We’ve All Been Bullied Into Silence

A few days ago, sportscaster Bob Costas touched off a firestorm by saying that maybe Jovan Belcher and Kasandra Perkins would still be alive if handguns weren’t so easily available. Belcher was a starting linebacker for the Kansas City Chiefs who had shot and killed Ms. Belcher, the mother of his child, and himself.

The Belcher-Perkins tragedy raised a lot of issues worthy of debate, including the possibility that Belcher’s behavior might have been caused by football-related brain injury. But there was no debate, because as soon as Costas spoke he was subjected to howling outrage from the Right for even suggesting that guns might be a problem.

According to the code of Conservative Political Correctness, gun control is not a fit subject for discussion, never mind action. Any public figure who dares bring up the subject is slammed with relentless vilification. And as many have noted, whenever anyone links gun control to a mass shooting incident, the entire Right-Wing Noise Machine goes into overdrive about “politicizing” a tragedy. Like what they’re doing isn’t politicizing a tragedy.

I don’t blame Democratic politicians for going silent on gun control, because right-wing craziness has brought about several threats to the future of the United States and its citizens. We have been forced to pick fights to win enough elections to gain, or maintain, seats in the Senate and House. We have, in effect, decided that issues like saving Medicare and getting out of Iraq take precedence over gun control. Being silent on gun control was the price of a Senate majority, allowing red-state Democrats like Jon Tester and Claire McCaskill to win elections.

The Right has done such an effective job of drowning out any attempt to discuss gun control publicly it’s probable most of the public doesn’t understand gun laws and the absurd degree to which Republican lawmakers have worked to make guns easily available to people who shouldn’t have them, including people on terrorist watch lists. For example, just yesterday Michigan passed a law that will allow concealed carry in places like schools, churches, day-care centers, sports arenas and stadiums, hospitals, bars, and college campuses. Great timing there, sports.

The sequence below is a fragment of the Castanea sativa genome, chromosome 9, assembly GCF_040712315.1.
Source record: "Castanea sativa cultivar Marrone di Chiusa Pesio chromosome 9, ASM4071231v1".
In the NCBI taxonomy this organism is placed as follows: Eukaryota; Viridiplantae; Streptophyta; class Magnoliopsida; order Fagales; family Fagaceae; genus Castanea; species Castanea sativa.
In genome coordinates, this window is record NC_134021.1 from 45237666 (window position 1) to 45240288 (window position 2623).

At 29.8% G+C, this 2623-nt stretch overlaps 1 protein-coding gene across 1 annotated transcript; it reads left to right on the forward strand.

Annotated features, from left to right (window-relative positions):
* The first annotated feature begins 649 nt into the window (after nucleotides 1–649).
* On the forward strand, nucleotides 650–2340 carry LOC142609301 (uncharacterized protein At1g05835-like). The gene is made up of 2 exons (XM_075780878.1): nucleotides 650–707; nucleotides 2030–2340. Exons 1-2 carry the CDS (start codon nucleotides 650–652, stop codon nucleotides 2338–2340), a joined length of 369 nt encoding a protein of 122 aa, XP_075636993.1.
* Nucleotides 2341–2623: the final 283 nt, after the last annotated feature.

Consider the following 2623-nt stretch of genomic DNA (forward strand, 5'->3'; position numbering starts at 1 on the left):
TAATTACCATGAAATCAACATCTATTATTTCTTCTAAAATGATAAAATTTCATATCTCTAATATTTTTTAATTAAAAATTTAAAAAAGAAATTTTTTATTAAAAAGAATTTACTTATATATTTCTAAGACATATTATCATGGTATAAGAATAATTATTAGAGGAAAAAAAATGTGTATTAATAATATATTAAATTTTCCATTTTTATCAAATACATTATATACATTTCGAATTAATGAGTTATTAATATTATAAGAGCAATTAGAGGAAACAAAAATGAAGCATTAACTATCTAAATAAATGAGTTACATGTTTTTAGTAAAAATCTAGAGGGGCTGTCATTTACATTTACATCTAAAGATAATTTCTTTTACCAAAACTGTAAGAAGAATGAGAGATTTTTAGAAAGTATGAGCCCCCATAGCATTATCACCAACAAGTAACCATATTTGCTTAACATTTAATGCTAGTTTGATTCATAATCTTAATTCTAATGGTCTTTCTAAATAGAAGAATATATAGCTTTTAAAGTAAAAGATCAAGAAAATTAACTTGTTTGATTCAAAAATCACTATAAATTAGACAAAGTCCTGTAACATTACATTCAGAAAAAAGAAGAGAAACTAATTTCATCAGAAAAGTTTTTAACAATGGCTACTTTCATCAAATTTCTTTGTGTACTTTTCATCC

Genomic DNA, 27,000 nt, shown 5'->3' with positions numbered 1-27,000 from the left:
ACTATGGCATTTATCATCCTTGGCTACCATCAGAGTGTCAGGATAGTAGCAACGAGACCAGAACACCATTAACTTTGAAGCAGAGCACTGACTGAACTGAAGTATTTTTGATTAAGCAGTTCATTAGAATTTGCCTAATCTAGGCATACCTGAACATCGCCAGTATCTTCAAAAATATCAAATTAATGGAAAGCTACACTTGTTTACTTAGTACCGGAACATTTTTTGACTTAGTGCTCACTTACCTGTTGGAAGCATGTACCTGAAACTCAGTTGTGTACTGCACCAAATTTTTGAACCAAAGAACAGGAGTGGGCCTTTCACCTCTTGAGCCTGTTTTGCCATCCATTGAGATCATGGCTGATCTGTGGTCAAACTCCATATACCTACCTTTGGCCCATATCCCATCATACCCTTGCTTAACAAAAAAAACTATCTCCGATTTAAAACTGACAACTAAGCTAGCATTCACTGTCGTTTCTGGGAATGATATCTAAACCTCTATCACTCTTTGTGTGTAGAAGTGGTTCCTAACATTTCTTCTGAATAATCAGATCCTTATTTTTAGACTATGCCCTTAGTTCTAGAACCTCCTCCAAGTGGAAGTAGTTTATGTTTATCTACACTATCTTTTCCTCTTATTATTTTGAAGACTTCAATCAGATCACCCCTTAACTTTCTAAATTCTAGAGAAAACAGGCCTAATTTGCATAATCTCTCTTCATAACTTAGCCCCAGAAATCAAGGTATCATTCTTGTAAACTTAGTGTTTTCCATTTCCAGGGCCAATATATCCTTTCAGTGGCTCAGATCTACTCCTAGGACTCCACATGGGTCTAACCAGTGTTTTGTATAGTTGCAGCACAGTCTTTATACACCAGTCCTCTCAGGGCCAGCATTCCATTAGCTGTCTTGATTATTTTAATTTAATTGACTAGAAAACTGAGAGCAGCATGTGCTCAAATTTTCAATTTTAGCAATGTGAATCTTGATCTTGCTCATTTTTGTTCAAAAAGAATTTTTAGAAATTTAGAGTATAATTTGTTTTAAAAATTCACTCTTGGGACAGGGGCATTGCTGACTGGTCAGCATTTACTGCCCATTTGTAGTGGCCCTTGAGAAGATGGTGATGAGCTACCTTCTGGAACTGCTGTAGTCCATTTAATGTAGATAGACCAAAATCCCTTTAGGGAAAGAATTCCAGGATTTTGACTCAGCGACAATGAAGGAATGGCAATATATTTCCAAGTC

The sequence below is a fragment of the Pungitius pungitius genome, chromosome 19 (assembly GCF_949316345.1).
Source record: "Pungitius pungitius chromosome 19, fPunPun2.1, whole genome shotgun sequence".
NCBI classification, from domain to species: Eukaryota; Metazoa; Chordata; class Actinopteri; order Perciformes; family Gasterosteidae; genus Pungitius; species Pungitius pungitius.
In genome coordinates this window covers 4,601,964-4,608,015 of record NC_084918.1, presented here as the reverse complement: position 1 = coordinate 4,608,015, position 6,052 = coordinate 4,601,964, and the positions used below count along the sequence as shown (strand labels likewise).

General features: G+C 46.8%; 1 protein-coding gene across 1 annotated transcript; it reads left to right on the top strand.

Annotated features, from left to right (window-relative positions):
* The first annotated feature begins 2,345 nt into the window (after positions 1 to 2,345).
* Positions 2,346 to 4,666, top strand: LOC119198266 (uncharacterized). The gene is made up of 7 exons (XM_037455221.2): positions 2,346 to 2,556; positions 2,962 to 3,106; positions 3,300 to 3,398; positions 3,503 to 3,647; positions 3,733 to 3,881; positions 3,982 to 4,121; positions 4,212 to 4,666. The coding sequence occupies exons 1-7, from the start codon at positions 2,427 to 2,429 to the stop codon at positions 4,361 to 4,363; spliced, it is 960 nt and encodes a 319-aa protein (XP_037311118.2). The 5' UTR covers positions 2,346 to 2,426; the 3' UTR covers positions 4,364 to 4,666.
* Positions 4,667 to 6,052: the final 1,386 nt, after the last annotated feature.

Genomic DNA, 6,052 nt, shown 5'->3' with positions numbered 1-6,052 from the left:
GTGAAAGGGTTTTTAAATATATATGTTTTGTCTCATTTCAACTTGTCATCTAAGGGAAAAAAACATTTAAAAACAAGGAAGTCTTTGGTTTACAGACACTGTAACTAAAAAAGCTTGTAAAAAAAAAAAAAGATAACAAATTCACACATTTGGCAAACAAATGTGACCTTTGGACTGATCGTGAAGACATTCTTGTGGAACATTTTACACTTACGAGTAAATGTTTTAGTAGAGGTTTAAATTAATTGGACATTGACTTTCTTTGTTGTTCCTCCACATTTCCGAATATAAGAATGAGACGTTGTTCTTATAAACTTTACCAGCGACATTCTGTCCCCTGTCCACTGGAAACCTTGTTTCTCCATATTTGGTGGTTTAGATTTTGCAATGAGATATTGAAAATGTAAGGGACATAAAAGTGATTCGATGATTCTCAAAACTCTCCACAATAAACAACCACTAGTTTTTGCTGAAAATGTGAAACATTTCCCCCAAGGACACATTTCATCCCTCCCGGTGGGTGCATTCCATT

Ezra Klein published a post yesterday that exploded many beloved myths about guns, including the myth that widespread gun ownership somehow decreases gun violence. But this is not new; in the past I’ve linked to data showing a strong correlation between high rates of gun ownership and high rates of gun fatalities in the U.S. And “stand your ground” laws have led to an increase in homicides.

But even today, all over the Web you can find wingnuts opining that being slaughtered in schools, malls, movie theaters, or wherever is the price we pay for “freedom.” These people have a weird definition of “freedom.”

One encouraging bit of data in Ezra’s post is that the percentage of Americans who own guns actually is declining. And recent polls say that about 75 percent of Americans think there should be some restrictions on gun ownership, in spite of the fact that we’re not allowed to discuss gun control.

One of the most encouraging aspects of the last election was the uncompromising support for women’s reproductive rights voiced by Democrats. It hasn’t been that long since Dems were telling each other to not bring up abortion unless asked, and if asked just say it should be safe, legal and rare. We’ve also seen a swift shift in public opinion in favor of marriage equality.

This tells us that sometimes, things do change.

Even as we’re hearing the usual nonsense about how the teachers had been disarmed by “gun free zone” laws, and God has been taken out of classrooms (and I say Mike Huckabee’s god is a pathetic weenie who doesn’t deserve worship, anyway), maybe we’ve finally reached a tipping point at which the public has had it up to here with the bullies screaming at them to shut up about gun control.